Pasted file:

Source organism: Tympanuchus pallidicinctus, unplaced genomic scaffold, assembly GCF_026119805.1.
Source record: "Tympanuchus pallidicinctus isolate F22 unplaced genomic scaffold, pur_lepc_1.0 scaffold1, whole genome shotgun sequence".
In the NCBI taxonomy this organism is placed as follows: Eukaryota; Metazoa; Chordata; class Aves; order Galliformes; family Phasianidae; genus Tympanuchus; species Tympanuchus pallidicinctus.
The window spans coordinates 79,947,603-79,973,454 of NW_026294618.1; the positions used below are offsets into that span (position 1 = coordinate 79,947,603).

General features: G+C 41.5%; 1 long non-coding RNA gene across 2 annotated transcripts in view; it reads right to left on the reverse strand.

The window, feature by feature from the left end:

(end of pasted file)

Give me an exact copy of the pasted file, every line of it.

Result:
Source organism: Tympanuchus pallidicinctus, unplaced genomic scaffold, assembly GCF_026119805.1.
Source record: "Tympanuchus pallidicinctus isolate F22 unplaced genomic scaffold, pur_lepc_1.0 scaffold1, whole genome shotgun sequence".
In the NCBI taxonomy this organism is placed as follows: Eukaryota; Metazoa; Chordata; class Aves; order Galliformes; family Phasianidae; genus Tympanuchus; species Tympanuchus pallidicinctus.
The window spans coordinates 79,947,603-79,973,454 of NW_026294618.1; the positions used below are offsets into that span (position 1 = coordinate 79,947,603).

General features: G+C 41.5%; 1 long non-coding RNA gene across 2 annotated transcripts in view; it reads right to left on the reverse strand.

The window, feature by feature from the left end: